Going generic: Formularies limit brand-name choices

September 1, 2009
Norman Levine, M.D.

Norman Levine, M.D., is a private practitioner in Tucson, Ariz. He also is a member of the Dermatology Times Editorial Advisory board and a co-medical editor.

A patient with a complicated chronic skin disease consulted me some time ago. He had been under the care of another practitioner and was very satisfied with the quality of the care he had been receiving, but he could no longer afford the treatments being prescribed.

Key Points

This patient was covered by health insurance, but the formulary was somewhat restricted, and many brand-name drugs were not included. He was being given exclusively brand-name medications under the care of the other practitioner, and the cost of these drugs was several hundred dollars per month. He came to me not because I could treat his disease any more effectively; rather, he was looking for a more cost-effective treatment program.

To be sure, many financial problems in today's environment are out of the control of the physician. And most of us would find it very difficult to voluntarily cut our fees - which, incidentally, would have only minimal effects on the overall affordability of medical care.

I once had a discussion with one of the leaders of American dermatology and a person whose opinion I value. While discussing the use of biologic agents, she indicated that the costs associated with these agents do not in any way affect her decision to use them. Her only concern is that the management program she designs is the most effective for her patients. She leaves it to others to find the financial resources to pay for these expensive medications.

I strongly disagree with this notion. The interests of our patients are primary for us, but there is more to it than simply picking a drug that is effective for a given disease. We can often provide cheaper, but equally effective, therapy by prescribing generic drugs whenever possible.

Practitioner reluctance

It seems like such a simple concept, but there is great reluctance on the part of many practitioners to choose this route. Here are some of the arguments that have been made against the use of generic medications:

1. Generic versions of drugs are inferior to brand name medications. In fact, by law, generic drugs have exactly the same intended use, dosage, side effects, risks, safety and strength as the original medication.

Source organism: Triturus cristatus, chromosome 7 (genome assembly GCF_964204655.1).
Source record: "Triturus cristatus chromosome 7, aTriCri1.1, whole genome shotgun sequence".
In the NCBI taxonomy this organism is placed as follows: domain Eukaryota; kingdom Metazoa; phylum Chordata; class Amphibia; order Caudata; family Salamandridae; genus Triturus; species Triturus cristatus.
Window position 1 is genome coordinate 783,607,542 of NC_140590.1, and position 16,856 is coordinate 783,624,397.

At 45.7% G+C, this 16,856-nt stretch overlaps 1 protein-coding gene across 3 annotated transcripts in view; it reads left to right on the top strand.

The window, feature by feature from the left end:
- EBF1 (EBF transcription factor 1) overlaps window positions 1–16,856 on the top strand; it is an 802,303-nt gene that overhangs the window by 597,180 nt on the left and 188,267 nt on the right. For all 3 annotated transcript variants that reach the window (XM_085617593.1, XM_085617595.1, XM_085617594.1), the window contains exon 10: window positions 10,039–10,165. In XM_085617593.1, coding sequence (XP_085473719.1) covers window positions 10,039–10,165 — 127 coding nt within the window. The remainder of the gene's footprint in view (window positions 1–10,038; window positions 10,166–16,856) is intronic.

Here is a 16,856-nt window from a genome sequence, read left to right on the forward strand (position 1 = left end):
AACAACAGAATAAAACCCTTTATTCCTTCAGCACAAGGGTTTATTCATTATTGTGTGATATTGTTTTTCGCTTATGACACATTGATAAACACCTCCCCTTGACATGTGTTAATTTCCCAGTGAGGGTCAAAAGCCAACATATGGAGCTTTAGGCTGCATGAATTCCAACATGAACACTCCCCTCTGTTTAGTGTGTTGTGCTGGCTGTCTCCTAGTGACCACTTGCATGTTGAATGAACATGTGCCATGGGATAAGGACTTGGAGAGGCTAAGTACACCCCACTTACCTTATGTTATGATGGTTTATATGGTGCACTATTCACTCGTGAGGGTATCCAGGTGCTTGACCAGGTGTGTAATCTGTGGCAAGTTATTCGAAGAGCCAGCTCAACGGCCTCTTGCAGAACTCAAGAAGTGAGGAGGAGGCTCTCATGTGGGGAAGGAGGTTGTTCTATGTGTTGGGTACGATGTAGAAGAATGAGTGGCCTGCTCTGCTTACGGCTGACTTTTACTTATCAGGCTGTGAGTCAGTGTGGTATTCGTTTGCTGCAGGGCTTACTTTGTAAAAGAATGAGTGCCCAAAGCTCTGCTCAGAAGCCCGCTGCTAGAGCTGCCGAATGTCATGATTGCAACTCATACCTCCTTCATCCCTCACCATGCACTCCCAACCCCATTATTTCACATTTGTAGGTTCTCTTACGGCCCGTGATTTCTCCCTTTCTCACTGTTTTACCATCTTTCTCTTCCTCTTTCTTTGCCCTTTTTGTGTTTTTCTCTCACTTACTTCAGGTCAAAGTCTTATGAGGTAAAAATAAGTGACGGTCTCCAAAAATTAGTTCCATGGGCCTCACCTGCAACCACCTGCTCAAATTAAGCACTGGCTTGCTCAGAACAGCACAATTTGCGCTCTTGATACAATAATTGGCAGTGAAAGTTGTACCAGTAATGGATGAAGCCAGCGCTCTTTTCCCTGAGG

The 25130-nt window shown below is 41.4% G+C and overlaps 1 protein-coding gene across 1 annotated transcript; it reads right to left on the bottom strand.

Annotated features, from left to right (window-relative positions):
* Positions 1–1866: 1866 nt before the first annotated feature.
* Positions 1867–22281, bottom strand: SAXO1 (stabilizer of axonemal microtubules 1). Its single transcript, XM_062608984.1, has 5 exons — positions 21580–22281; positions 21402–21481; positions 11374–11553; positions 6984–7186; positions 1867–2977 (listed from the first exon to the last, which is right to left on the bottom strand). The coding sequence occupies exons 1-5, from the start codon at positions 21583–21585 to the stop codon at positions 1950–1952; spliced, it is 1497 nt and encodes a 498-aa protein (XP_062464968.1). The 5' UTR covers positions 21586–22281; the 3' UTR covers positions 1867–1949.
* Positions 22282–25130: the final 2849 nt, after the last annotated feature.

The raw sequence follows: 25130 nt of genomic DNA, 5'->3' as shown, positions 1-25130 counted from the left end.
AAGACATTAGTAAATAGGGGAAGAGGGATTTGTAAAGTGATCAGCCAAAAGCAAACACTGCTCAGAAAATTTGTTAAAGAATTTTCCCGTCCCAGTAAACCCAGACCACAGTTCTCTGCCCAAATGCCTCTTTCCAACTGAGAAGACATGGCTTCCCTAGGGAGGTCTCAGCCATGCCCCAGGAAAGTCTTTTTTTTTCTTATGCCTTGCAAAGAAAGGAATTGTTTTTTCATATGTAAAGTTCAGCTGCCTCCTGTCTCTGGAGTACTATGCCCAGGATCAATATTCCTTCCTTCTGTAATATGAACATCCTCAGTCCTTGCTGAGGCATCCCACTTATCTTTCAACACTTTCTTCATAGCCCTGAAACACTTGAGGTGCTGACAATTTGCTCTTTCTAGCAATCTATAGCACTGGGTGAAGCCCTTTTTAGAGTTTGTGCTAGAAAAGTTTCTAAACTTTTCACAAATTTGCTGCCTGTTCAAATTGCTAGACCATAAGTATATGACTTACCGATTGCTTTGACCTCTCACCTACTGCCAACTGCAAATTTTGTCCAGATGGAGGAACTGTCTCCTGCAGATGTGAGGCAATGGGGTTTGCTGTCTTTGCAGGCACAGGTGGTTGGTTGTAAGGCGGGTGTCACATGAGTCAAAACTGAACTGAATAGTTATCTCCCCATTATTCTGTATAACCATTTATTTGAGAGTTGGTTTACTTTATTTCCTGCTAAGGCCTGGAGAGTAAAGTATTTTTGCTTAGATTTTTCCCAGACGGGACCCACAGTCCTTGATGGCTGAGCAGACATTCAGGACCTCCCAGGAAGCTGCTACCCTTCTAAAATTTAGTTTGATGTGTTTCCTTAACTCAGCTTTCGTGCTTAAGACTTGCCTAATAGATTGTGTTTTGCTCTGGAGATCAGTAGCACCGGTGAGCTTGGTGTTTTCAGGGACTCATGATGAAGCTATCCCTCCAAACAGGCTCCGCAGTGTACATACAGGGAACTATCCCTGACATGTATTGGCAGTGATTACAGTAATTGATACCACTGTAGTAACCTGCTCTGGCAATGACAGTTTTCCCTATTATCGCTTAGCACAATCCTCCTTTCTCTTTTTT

I have heard countless times from physicians and patients that the generic version does not work as well as the brand-name drug. There is almost no data to support this notion.

2. There may be quality-control issues with generic drugs. The Food and Drug Administration closely monitors quality control and requires that generic agents be comparable in all ways to the brand-name equivalent sold in this country. And, as it turns out, approximately 50 percent of all generic products sold in the United States are manufactured by brand-name companies.

3. Generic drugs may have the same active ingredients as brand-name medications, but the vehicle-delivery systems in the brand-name versions (in the case of topical agents) are more elegant and effective. If there is data to support clear superiority because of this, very little makes its way into published articles in peer-reviewed journals.

4. Even if brand-name drugs are more expensive, the manufacturer's coupons offset the high co-pays that the patients endure. Firstly, this does not apply to the 48 million people who currently are uninsured in this country. Secondly, the coupons are a type of fool's gold. The patient starts out by paying less, but eventually, many of these coupon offers expire and the patients are back on the hook for a lot of extra money.

Lastly, on general principle, these coupon deals annoy me. Why can't drug manufacturers do what Wal-Mart does and give "everyday low prices" by dropping the cost of these medications to all customers? What is the magnitude of the difference between generic drugs and brand-name products? In some instances, the generic drug is not necessarily the best choice. An example would be topical fluorouracil. A 40 gm tube of the generic product costs $250; one brand-name competitor costs $415; but another comparable brand-name fluorouracil choice costs $180 for a 30 gm tube. However, there are many clearly less expensive generic versions of similar, if not, identical medications, as illustrated above.

As the lawyers like to say, res ipsa loquitor - the thing speaks for itself. We need to give our patients a break and prescribe the cheapest effective therapy that is available, including generic versions of medications, if possible.

In a small way, we can cut the cost of healthcare in this country. In a substantial way, our individual patients will be a little less likely to become impoverished by our actions.

Norman Levine, M.D., is a private practitioner in Tucson, Ariz.

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